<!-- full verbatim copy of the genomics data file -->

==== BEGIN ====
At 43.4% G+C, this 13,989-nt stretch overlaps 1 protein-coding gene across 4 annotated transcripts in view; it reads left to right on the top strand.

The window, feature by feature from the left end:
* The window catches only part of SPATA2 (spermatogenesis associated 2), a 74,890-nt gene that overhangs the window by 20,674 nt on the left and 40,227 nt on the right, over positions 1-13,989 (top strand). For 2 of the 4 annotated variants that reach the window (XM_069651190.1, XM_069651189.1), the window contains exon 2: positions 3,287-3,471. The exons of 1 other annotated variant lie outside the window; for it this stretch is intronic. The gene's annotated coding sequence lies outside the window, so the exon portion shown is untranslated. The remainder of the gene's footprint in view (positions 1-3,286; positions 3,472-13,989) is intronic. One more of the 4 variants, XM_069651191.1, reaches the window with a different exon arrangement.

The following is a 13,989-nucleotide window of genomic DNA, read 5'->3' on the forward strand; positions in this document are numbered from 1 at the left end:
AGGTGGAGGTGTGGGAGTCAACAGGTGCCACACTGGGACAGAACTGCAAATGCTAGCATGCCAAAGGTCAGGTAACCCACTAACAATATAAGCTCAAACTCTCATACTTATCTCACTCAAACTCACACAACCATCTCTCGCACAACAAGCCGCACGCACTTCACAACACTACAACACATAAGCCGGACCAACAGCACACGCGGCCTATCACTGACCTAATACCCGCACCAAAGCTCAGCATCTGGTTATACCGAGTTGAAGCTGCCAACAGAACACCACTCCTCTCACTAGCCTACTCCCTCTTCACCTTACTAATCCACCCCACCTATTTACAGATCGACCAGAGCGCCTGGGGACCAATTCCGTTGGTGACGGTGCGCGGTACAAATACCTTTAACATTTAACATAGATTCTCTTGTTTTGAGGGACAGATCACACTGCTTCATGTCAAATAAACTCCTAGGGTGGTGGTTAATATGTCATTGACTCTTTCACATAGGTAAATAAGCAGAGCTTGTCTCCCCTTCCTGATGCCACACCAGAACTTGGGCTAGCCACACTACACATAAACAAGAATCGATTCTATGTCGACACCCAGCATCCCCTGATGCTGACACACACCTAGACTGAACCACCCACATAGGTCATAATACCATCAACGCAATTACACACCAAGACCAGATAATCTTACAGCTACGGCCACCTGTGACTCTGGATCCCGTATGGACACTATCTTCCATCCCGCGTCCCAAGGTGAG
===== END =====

At 43.4% G+C, this 13,989-nt stretch overlaps 1 protein-coding gene across 4 annotated transcripts in view; it reads left to right on the top strand.

The window, feature by feature from the left end:
* The window catches only part of SPATA2 (spermatogenesis associated 2), a 74,890-nt gene that overhangs the window by 20,674 nt on the left and 40,227 nt on the right, over positions 1-13,989 (top strand). For 2 of the 4 annotated variants that reach the window (XM_069651190.1, XM_069651189.1), the window contains exon 2: positions 3,287-3,471. The exons of 1 other annotated variant lie outside the window; for it this stretch is intronic. The gene's annotated coding sequence lies outside the window, so the exon portion shown is untranslated. The remainder of the gene's footprint in view (positions 1-3,286; positions 3,472-13,989) is intronic. One more of the 4 variants, XM_069651191.1, reaches the window with a different exon arrangement.

The following is a 13,989-nucleotide window of genomic DNA, read 5'->3' on the forward strand; positions in this document are numbered from 1 at the left end:
AGGTGGAGGTGTGGGAGTCAACAGGTGCCACACTGGGACAGAACTGCAAATGCTAGCATGCCAAAGGTCAGGTAACCCACTAACAATATAAGCTCAAACTCTCATACTTATCTCACTCAAACTCACACAACCATCTCTCGCACAACAAGCCGCACGCACTTCACAACACTACAACACATAAGCCGGACCAACAGCACACGCGGCCTATCACTGACCTAATACCCGCACCAAAGCTCAGCATCTGGTTATACCGAGTTGAAGCTGCCAACAGAACACCACTCCTCTCACTAGCCTACTCCCTCTTCACCTTACTAATCCACCCCACCTATTTACAGATCGACCAGAGCGCCTGGGGACCAATTCCGTTGGTGACGGTGCGCGGTACAAATACCTTTAACATTTAACATAGATTCTCTTGTTTTGAGGGACAGATCACACTGCTTCATGTCAAATAAACTCCTAGGGTGGTGGTTAATATGTCATTGACTCTTTCACATAGGTAAATAAGCAGAGCTTGTCTCCCCTTCCTGATGCCACACCAGAACTTGGGCTAGCCACACTACACATAAACAAGAATCGATTCTATGTCGACACCCAGCATCCCCTGATGCTGACACACACCTAGACTGAACCACCCACATAGGTCATAATACCATCAACGCAATTACACACCAAGACCAGATAATCTTACAGCTACGGCCACCTGTGACTCTGGATCCCGTATGGACACTATCTTCCATCCCGCGTCCCAAGGTGAG